A bill by Republican U.S. Rep. Bill Posey to study the acidification of estuaries including the Indian River Lagoon was approved Wednesday on the floor of the U.S. House of Representatives.
House Resolution 988, which was co-sponsored by a bipartisan group including fellow Indian River Lagoon-area U.S. Rep. Brian Mast, a Republican from Palm City, directs the Ocean Studies Board of National Academies to conduct a two-year study examining the science of ocean acidification and its impact on estuaries.
During Wednesday’s mark-up, Posey, of Rockledge, offered an amendment to his bill, which was adopted, to authorize $1 million to conduct the study.
The goal of the “National Estuaries and Acidification Research Act of 2019” is to create better understanding of coastal acidification to better manage and mitigate its effects on the nation’s estuaries and other natural treasures.
The Indian River Lagoon system, running 156 miles from Volusia County through St. Lucie County, is one of the longest and most biodiverse estuaries in North America. But it’s also one of the most-landlocked salt-water systems; it flushes very slowly, meaning there’s not a big flow of fresh seawater coming through; and it’s environmentally sick.
Besides Mast, cosponsors of HR 988 include Democratic U.S. Rep. Charlie Crist of St. Petersburg; Republican U.S. Rep. Michael Waltz of St. Augustine Beach, wbho also represents a portion of the Indian River Lagoon; and several Democrats and Republicans from other coastal states and Puerto Rico, notably U.S. Rep. Suzanne Bonamici, a Democrat from Oregon. Posey, Mast, and Bonamici are co-chairs of the Congressional Estuary Caucus.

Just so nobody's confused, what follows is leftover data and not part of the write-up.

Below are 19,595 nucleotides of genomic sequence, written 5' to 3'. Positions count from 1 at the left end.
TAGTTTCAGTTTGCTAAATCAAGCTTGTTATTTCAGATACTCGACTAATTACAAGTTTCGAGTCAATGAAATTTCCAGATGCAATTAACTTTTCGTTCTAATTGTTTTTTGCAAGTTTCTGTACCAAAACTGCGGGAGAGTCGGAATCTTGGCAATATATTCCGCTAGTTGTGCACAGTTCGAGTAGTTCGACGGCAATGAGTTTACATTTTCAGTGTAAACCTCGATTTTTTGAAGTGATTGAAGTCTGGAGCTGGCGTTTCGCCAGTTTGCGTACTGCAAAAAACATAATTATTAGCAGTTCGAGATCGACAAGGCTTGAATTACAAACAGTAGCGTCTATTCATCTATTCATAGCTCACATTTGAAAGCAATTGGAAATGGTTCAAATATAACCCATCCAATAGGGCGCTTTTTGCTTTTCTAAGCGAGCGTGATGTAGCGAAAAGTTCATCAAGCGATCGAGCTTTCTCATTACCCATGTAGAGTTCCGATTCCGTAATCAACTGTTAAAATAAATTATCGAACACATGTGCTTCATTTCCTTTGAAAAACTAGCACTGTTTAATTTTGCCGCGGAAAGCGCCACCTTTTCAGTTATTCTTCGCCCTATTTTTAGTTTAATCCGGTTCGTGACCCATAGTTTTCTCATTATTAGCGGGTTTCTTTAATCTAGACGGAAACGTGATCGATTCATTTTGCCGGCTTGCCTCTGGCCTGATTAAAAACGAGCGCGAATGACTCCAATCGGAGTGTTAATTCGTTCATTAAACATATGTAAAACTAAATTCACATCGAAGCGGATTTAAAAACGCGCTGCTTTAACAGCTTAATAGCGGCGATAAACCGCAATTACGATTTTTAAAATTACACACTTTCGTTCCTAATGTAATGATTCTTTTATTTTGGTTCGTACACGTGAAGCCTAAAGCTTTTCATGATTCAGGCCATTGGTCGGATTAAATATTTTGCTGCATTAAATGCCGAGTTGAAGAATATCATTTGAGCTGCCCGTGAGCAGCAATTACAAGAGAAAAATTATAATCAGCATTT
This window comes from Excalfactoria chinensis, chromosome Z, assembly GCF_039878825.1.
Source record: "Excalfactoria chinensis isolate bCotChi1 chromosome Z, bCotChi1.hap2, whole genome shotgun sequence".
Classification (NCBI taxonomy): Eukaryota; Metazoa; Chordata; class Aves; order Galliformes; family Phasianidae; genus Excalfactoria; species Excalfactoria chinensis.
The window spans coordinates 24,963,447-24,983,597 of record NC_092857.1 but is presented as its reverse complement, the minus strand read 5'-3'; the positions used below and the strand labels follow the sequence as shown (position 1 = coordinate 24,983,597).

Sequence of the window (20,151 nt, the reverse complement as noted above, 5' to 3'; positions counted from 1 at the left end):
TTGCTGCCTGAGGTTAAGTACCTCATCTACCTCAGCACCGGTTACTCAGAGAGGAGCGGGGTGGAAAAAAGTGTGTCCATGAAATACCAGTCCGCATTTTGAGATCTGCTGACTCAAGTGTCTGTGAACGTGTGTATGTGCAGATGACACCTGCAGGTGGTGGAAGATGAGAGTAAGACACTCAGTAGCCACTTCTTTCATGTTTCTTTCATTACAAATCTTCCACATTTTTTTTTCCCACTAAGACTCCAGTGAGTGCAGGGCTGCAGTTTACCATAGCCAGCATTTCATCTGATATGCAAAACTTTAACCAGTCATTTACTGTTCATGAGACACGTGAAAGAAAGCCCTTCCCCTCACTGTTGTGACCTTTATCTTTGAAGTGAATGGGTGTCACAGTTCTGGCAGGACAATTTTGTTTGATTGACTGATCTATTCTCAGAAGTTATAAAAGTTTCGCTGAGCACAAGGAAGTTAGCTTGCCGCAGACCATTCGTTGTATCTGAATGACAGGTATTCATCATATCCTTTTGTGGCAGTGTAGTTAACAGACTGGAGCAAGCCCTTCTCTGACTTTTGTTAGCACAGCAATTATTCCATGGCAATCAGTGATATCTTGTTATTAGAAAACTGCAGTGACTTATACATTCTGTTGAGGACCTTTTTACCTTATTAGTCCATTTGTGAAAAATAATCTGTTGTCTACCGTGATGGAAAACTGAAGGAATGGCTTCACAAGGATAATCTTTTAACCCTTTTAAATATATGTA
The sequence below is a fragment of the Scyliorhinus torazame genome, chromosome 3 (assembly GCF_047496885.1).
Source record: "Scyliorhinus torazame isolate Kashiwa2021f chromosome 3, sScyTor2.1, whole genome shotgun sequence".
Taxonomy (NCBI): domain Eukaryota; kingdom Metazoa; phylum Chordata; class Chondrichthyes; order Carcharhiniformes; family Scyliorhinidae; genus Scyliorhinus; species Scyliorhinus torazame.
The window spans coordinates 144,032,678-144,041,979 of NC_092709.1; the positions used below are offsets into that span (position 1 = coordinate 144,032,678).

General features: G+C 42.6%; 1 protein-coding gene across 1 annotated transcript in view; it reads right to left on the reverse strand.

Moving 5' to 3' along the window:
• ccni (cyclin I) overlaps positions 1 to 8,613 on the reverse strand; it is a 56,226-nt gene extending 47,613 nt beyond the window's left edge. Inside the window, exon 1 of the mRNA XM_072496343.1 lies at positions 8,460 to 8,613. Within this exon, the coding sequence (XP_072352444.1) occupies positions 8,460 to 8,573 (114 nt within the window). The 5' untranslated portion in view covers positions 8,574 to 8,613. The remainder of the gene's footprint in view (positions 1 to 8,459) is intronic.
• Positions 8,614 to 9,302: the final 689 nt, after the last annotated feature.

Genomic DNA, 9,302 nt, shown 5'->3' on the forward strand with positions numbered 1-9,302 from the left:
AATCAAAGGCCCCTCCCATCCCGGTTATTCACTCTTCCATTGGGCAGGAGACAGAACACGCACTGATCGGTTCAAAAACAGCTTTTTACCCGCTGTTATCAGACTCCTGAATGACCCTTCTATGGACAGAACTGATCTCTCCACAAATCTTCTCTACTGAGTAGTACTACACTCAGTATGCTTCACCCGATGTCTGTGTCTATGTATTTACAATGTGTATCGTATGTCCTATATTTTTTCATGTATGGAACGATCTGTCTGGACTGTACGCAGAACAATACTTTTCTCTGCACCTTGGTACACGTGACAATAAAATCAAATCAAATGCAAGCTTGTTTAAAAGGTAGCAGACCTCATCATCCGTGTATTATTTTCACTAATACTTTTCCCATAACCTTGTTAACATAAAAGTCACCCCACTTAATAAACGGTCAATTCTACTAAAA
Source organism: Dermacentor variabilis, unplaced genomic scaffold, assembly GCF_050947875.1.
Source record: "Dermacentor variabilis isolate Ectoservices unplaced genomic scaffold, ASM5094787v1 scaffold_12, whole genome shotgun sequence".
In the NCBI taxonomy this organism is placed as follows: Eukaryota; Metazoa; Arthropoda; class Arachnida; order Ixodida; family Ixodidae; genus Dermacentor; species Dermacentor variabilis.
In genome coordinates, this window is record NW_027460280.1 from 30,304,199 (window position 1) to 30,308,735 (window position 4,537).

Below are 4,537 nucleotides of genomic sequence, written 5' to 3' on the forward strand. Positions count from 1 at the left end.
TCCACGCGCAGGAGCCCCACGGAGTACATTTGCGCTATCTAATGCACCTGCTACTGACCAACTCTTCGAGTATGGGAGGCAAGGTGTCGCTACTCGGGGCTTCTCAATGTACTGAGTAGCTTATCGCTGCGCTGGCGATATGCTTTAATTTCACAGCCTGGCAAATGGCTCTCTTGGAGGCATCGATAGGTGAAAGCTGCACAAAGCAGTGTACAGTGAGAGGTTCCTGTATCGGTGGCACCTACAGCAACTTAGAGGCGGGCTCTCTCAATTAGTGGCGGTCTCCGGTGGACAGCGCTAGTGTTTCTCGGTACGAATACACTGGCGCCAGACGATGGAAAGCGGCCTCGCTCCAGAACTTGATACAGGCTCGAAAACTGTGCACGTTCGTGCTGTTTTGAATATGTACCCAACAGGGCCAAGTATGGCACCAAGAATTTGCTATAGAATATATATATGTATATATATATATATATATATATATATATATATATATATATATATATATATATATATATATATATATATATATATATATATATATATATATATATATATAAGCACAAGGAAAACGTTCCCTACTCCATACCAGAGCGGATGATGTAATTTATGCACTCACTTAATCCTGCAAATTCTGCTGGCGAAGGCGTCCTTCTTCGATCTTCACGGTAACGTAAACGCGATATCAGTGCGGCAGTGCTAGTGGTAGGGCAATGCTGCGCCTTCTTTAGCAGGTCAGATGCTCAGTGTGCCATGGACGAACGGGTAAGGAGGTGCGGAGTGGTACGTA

“Because estuaries are places where fresh water mixes with salt water from the oceans, preserving the delicate balance of nature is necessary but can also be challenging,” Posey, of Rockledge, stated in a news release issued by his office. “This critical legislation will help protect our estuaries by ensuring that we continue to study and monitor the effects of coastal acidification and I would like to thank Representatives Bonamici and Mast for their work on this issue and their important leadership in our bipartisan estuary caucus.”
There is no clear companion measure in the U.S. Senate.